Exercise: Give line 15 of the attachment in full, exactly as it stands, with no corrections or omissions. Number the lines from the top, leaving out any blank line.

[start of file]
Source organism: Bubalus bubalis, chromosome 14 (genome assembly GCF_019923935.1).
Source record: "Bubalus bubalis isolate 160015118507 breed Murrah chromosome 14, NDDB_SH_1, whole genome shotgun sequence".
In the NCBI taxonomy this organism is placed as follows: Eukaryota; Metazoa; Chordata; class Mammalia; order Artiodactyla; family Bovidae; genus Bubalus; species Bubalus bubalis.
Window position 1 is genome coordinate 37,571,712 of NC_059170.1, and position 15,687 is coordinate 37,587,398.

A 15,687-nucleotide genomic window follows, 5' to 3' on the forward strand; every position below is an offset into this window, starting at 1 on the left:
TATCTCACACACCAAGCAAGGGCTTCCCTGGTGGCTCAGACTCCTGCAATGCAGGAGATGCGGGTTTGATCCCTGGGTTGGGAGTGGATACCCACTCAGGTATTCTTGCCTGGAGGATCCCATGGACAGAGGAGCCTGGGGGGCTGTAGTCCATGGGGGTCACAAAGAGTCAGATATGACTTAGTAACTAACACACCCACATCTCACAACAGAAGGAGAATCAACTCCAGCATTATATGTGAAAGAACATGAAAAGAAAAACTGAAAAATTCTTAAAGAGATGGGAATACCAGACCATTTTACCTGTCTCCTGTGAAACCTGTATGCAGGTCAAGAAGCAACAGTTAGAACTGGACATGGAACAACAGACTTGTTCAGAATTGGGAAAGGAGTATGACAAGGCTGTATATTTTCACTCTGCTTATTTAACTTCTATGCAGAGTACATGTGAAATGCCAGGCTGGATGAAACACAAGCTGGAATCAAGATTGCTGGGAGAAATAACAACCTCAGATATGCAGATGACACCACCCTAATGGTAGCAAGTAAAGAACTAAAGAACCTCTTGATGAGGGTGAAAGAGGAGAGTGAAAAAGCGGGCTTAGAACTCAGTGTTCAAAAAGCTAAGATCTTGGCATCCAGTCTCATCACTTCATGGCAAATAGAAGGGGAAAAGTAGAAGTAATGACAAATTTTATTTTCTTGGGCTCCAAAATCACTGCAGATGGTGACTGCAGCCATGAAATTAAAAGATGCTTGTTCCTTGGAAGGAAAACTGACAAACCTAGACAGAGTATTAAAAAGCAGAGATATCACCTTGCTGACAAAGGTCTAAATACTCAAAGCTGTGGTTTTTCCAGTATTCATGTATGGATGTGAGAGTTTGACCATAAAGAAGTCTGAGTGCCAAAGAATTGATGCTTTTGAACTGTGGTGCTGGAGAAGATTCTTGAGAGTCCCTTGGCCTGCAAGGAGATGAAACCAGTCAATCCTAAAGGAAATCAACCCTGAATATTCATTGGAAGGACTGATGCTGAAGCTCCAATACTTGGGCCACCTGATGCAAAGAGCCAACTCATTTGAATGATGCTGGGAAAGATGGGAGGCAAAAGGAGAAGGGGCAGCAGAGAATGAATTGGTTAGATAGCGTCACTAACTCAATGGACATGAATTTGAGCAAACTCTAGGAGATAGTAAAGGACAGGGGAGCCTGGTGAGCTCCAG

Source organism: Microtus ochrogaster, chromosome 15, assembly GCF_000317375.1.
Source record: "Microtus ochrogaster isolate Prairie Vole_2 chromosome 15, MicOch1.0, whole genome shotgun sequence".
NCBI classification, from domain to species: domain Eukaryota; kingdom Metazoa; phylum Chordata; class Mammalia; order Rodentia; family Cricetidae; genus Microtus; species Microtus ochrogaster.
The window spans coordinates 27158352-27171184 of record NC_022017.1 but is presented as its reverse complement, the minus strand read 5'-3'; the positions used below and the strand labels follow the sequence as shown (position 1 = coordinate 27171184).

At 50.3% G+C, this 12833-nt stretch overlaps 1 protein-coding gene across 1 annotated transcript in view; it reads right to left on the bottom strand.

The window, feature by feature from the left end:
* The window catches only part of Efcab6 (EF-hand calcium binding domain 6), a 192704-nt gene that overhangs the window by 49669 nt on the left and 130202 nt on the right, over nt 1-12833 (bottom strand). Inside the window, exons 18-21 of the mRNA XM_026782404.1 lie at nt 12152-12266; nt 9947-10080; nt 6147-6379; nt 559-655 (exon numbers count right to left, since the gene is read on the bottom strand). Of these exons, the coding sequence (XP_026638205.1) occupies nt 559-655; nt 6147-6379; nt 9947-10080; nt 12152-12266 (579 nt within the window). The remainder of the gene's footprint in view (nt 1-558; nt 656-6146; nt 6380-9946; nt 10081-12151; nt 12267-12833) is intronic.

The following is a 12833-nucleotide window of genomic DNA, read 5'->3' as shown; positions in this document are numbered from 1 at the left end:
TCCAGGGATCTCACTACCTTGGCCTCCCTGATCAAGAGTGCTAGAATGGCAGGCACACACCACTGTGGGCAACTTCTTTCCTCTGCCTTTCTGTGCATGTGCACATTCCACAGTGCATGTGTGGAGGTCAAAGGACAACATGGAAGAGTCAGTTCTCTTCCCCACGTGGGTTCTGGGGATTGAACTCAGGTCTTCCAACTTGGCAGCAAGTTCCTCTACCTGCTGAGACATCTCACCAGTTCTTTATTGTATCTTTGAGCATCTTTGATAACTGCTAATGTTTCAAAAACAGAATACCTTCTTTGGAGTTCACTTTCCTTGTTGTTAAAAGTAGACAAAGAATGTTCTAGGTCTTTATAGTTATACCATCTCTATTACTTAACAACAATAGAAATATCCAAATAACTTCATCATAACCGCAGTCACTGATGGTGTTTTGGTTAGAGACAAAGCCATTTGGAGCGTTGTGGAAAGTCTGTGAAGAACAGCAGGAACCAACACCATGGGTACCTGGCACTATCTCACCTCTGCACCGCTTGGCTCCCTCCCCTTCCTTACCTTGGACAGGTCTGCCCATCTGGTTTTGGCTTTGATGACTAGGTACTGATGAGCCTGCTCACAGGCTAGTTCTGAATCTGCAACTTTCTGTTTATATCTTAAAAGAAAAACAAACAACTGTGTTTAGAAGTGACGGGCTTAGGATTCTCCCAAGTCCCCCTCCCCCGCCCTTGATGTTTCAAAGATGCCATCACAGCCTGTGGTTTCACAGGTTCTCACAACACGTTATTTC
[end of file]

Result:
TCCAGGGATCTCACTACCTTGGCCTCCCTGATCAAGAGTGCTAGAATGGCAGGCACACACCACTGTGGGCAACTTCTTTCCTCTGCCTTTCTGTGCATGTGCACATTCCACAGTGCATGTGTGGAGGTCAAAGGACAACATGGAAGAGTCAGTTCTCTTCCCCACGTGGGTTCTGGGGATTGAACTCAGGTCTTCCAACTTGGCAGCAAGTTCCTCTACCTGCTGAGACATCTCACCAGTTCTTTATTGTATCTTTGAGCATCTTTGATAACTGCTAATGTTTCAAAAACAGAATACCTTCTTTGGAGTTCACTTTCCTTGTTGTTAAAAGTAGACAAAGAATGTTCTAGGTCTTTATAGTTATACCATCTCTATTACTTAACAACAATAGAAATATCCAAATAACTTCATCATAACCGCAGTCACTGATGGTGTTTTGGTTAGAGACAAAGCCATTTGGAGCGTTGTGGAAAGTCTGTGAAGAACAGCAGGAACCAACACCATGGGTACCTGGCACTATCTCACCTCTGCACCGCTTGGCTCCCTCCCCTTCCTTACCTTGGACAGGTCTGCCCATCTGGTTTTGGCTTTGATGACTAGGTACTGATGAGCCTGCTCACAGGCTAGTTCTGAATCTGCAACTTTCTGTTTATATCTTAAAAGAAAAACAAACAACTGTGTTTAGAAGTGACGGGCTTAGGATTCTCCCAAGTCCCCCTCCCCCGCCCTTGATGTTTCAAAGATGCCATCACAGCCTGTGGTTTCACAGGTTCTCACAACACGTTATTTC